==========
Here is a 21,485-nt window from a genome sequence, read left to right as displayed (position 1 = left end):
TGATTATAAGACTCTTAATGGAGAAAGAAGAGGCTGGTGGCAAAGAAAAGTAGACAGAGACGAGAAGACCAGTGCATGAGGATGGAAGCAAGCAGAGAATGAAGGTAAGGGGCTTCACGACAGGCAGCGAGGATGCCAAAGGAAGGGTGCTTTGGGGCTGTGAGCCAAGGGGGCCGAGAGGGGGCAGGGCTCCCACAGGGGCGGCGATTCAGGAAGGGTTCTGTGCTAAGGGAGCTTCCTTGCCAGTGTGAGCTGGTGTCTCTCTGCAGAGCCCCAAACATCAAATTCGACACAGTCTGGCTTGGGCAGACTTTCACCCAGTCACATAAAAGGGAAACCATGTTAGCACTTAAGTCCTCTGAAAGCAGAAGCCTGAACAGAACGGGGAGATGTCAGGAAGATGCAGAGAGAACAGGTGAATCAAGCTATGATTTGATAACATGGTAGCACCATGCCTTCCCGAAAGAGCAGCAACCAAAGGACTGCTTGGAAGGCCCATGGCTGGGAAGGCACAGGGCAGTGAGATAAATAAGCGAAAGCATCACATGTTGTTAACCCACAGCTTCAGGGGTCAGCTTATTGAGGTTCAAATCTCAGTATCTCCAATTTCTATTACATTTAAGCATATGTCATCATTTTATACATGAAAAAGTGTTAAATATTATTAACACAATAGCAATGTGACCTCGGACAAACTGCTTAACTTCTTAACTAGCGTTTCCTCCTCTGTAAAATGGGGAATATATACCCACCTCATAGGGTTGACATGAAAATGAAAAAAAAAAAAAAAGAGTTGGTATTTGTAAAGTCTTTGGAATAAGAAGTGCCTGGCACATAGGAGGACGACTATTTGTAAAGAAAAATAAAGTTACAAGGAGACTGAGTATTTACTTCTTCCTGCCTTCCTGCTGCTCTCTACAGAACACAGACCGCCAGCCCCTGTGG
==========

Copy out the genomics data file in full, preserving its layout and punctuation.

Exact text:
Here is a 21,485-nt window from a genome sequence, read left to right as displayed (position 1 = left end):
TGATTATAAGACTCTTAATGGAGAAAGAAGAGGCTGGTGGCAAAGAAAAGTAGACAGAGACGAGAAGACCAGTGCATGAGGATGGAAGCAAGCAGAGAATGAAGGTAAGGGGCTTCACGACAGGCAGCGAGGATGCCAAAGGAAGGGTGCTTTGGGGCTGTGAGCCAAGGGGGCCGAGAGGGGGCAGGGCTCCCACAGGGGCGGCGATTCAGGAAGGGTTCTGTGCTAAGGGAGCTTCCTTGCCAGTGTGAGCTGGTGTCTCTCTGCAGAGCCCCAAACATCAAATTCGACACAGTCTGGCTTGGGCAGACTTTCACCCAGTCACATAAAAGGGAAACCATGTTAGCACTTAAGTCCTCTGAAAGCAGAAGCCTGAACAGAACGGGGAGATGTCAGGAAGATGCAGAGAGAACAGGTGAATCAAGCTATGATTTGATAACATGGTAGCACCATGCCTTCCCGAAAGAGCAGCAACCAAAGGACTGCTTGGAAGGCCCATGGCTGGGAAGGCACAGGGCAGTGAGATAAATAAGCGAAAGCATCACATGTTGTTAACCCACAGCTTCAGGGGTCAGCTTATTGAGGTTCAAATCTCAGTATCTCCAATTTCTATTACATTTAAGCATATGTCATCATTTTATACATGAAAAAGTGTTAAATATTATTAACACAATAGCAATGTGACCTCGGACAAACTGCTTAACTTCTTAACTAGCGTTTCCTCCTCTGTAAAATGGGGAATATATACCCACCTCATAGGGTTGACATGAAAATGAAAAAAAAAAAAAAAGAGTTGGTATTTGTAAAGTCTTTGGAATAAGAAGTGCCTGGCACATAGGAGGACGACTATTTGTAAAGAAAAATAAAGTTACAAGGAGACTGAGTATTTACTTCTTCCTGCCTTCCTGCTGCTCTCTACAGAACACAGACCGCCAGCCCCTGTGG